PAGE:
Following its success in the Gulf of Thailand, Decom Engineering (Decom) has secured two contracts worth more than UK£300,000 in the North Sea and offshore West Africa, strengthening their reputation as a leading provider of decommissioning services.
The northern Irish company had designed and developed a range of cold cutting saws which are deployed on a variety of energy sector decommissioning projects which require pipelines and associated infrastructure to be safely removed.
The UK Continental Shelf contract is a conductor recovery and removal project deployed topside on a vessel and Decom’s C1 Chopsaw is expected to complete eight cuts on behalf of a global offshore contractor. Separately, Norwegian-headquartered subsea and offshore wind farm contractor Havfram have commissioned Decom to carry out cutting operations on a ROVCON connecter in water depths of up to 800 metres off the coast of West Africa.
Both projects were secured following a series of technical trials at JFD Global’s testing tank and the National Hyperbaric Centre in Aberdeen, and they follow the successful completion of two phases of another international workscope offshore in the Gulf of Thailand in which Decom’s chop saws performed hundreds of cuts on piping of up to 16” diameter.
Decom Engineering Managing Director, Sean Conway, commented, “The successful completion of a strategic project offshore Thailand and our imminent mobilisation on workscopes in the North Sea and Africa, demonstrates that our technology is gaining traction with energy companies and contractors who have technically challenging requirements on a range of international decommissioning projects.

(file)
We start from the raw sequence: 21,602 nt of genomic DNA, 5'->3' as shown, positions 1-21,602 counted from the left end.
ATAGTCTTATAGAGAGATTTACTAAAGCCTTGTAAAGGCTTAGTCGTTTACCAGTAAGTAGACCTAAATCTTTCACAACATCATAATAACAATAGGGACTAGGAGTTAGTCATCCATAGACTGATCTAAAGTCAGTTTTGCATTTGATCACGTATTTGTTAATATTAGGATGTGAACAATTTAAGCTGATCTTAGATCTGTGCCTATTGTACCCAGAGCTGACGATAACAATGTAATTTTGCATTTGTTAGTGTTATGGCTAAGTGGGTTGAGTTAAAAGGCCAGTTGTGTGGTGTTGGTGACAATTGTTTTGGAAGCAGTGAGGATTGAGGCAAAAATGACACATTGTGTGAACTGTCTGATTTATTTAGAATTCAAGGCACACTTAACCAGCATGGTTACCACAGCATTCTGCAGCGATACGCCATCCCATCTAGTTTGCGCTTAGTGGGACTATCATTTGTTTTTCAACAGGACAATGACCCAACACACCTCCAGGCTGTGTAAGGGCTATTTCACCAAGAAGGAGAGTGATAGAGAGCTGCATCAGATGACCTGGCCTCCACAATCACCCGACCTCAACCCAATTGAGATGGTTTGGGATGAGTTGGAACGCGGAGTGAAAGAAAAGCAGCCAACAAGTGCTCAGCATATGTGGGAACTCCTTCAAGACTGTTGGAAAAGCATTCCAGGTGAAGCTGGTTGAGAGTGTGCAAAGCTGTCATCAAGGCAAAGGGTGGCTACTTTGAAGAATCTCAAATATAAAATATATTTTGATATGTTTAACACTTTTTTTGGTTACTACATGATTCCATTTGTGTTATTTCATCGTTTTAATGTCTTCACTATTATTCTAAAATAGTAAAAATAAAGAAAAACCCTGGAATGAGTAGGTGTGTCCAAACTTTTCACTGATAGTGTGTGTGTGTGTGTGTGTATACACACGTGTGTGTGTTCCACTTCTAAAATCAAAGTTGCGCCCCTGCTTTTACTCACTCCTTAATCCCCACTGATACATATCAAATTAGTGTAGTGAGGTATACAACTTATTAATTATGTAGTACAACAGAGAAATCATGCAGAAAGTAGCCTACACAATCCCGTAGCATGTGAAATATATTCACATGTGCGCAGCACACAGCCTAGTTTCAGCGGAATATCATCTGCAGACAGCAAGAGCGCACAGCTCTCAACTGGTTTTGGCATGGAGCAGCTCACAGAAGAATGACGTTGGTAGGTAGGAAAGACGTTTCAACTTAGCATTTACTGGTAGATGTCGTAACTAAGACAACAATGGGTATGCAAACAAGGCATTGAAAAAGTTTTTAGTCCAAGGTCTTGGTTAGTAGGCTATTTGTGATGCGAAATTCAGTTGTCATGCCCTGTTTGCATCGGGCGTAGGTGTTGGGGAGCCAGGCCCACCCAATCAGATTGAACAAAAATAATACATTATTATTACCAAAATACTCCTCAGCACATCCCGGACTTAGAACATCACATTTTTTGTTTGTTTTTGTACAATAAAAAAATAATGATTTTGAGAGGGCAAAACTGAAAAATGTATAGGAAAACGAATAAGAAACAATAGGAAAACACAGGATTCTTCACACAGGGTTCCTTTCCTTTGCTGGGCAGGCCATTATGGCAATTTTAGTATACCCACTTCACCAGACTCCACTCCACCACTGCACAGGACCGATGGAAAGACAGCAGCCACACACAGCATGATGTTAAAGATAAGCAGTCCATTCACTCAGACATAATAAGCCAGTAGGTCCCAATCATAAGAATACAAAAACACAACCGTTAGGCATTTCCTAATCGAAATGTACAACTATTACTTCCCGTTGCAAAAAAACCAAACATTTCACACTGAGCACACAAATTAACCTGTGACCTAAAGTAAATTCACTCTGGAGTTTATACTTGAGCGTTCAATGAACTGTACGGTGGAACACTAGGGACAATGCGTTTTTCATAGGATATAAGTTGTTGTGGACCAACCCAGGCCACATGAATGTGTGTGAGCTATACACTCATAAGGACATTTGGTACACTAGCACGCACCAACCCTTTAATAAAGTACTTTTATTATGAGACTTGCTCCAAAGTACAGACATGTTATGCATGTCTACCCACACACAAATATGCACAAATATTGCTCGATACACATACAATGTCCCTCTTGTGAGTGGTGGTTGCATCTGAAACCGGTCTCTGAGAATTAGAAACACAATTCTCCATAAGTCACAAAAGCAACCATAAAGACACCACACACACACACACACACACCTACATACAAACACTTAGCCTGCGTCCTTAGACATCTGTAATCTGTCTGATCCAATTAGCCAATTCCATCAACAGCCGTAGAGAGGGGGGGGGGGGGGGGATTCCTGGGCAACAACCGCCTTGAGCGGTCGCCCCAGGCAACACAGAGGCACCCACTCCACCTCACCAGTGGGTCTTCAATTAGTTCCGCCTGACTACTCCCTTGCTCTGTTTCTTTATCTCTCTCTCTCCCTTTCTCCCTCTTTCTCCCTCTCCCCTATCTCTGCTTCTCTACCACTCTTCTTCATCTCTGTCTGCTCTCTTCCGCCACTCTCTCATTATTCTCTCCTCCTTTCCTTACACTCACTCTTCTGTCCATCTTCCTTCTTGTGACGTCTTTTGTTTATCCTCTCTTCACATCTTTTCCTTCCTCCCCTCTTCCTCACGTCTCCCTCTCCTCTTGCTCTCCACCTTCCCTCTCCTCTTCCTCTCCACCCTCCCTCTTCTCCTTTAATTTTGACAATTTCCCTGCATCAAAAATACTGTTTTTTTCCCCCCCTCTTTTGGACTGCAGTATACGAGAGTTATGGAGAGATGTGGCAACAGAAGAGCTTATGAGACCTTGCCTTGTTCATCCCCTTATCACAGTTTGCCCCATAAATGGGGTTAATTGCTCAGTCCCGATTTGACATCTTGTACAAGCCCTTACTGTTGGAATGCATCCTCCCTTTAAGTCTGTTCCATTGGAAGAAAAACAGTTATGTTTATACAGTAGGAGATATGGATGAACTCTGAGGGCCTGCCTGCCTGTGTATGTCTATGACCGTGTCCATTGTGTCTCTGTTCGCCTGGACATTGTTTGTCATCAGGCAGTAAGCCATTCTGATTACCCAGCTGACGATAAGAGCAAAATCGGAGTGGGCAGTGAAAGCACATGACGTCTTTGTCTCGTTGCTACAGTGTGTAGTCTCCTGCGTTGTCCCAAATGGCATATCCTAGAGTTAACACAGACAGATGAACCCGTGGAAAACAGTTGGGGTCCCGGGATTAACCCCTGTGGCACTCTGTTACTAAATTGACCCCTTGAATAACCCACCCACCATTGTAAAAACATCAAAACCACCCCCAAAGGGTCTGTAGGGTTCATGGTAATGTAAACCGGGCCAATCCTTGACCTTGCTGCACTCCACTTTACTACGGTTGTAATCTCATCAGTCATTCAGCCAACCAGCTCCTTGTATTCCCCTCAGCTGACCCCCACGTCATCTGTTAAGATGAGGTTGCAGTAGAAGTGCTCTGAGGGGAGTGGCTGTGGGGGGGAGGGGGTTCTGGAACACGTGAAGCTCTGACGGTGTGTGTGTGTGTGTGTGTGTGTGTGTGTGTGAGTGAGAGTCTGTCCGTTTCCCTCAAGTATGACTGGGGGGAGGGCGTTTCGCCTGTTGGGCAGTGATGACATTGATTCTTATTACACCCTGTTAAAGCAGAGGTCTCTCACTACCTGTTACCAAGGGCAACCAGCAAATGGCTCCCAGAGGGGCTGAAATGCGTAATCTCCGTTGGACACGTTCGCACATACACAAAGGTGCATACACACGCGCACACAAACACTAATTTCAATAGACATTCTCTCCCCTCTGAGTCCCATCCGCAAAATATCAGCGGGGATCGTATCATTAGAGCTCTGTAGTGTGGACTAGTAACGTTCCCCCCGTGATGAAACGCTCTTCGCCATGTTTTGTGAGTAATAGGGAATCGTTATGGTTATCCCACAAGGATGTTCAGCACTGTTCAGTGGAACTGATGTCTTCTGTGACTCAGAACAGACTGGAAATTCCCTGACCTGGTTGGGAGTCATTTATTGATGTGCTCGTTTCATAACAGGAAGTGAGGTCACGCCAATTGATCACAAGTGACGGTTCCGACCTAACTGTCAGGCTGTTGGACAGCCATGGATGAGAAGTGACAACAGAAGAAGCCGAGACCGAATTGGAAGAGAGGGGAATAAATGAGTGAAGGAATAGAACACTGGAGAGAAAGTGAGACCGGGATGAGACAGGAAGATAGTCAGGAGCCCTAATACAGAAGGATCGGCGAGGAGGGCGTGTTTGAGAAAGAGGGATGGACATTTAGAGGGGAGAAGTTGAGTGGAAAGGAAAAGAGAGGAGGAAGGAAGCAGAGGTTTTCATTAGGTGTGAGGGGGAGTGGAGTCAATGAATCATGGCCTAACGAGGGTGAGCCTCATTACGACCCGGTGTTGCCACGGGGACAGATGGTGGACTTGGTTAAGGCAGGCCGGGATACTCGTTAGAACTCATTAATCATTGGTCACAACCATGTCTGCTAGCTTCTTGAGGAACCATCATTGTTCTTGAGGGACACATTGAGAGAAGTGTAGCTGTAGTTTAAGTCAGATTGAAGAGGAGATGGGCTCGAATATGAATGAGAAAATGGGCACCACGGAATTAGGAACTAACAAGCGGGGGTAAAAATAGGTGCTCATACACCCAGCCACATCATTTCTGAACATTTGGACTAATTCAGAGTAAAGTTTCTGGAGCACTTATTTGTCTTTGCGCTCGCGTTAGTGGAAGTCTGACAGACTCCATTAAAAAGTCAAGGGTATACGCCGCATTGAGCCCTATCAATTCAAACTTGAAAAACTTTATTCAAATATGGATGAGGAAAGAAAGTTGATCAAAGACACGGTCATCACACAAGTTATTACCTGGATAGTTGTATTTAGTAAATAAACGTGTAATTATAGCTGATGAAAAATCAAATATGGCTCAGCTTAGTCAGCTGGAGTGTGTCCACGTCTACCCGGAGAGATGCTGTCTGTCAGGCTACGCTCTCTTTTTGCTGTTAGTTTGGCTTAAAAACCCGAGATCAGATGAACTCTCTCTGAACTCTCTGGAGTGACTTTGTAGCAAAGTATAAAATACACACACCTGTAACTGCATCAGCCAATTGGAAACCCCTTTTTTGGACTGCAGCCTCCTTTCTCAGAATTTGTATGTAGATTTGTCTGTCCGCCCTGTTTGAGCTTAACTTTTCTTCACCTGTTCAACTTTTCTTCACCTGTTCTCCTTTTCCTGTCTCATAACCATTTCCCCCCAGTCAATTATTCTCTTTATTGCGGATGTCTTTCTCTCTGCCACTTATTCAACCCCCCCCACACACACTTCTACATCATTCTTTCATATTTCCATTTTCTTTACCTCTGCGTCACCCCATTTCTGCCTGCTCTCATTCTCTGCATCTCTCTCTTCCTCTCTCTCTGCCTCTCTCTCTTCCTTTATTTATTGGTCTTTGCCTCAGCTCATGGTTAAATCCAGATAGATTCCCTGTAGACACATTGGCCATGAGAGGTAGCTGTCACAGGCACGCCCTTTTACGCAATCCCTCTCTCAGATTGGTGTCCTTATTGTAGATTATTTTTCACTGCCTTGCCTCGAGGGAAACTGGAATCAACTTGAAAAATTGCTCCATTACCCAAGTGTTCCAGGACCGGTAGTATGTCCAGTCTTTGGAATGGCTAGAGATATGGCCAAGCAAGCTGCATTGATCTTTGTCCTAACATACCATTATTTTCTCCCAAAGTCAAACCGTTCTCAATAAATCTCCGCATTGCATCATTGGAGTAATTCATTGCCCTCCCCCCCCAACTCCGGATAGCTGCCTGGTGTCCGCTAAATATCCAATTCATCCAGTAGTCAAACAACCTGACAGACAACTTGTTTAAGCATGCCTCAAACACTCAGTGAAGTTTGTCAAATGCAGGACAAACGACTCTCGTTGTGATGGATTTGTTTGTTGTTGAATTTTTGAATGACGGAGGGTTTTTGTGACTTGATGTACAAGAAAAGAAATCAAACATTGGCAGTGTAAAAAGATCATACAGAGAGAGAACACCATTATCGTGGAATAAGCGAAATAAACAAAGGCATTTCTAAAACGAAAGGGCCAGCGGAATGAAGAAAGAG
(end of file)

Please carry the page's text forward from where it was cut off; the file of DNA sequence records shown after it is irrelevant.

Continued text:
“Recent technical trials in Aberdeen have proven our cutting technologies can operate safely in deeper waters and that they are preferable to rival solutions where accessibility to subsea infrastructure is an issue.
Steven Gibson, Senior Engineer with Havfram during testing, remarked, “The potential of Decom’s saw to cut the heavy grade material we are going to be cutting through on the West African seabed, the speed of the cut, and the ability to position it in a very restricted space, were the driving factors in awarding this workscope.”
Decom opened up a new base near Aberdeen at the start of 2022 to be located closer to potential North Sea clients and the policy appears to be paying off following this most recent contract award.
Conway added, “We will continue to invest in infrastructure and to build our asset portfolio to ensure we are positioned to be able to respond to more technically challenging projects as the global decommissioning sector continues to grow.
“Our R&D and engineering teams are currently working on new chop saws which are capable of handling piping of up to 36” diameter in anticipation of potentially winning other contracts in the second half of this year.”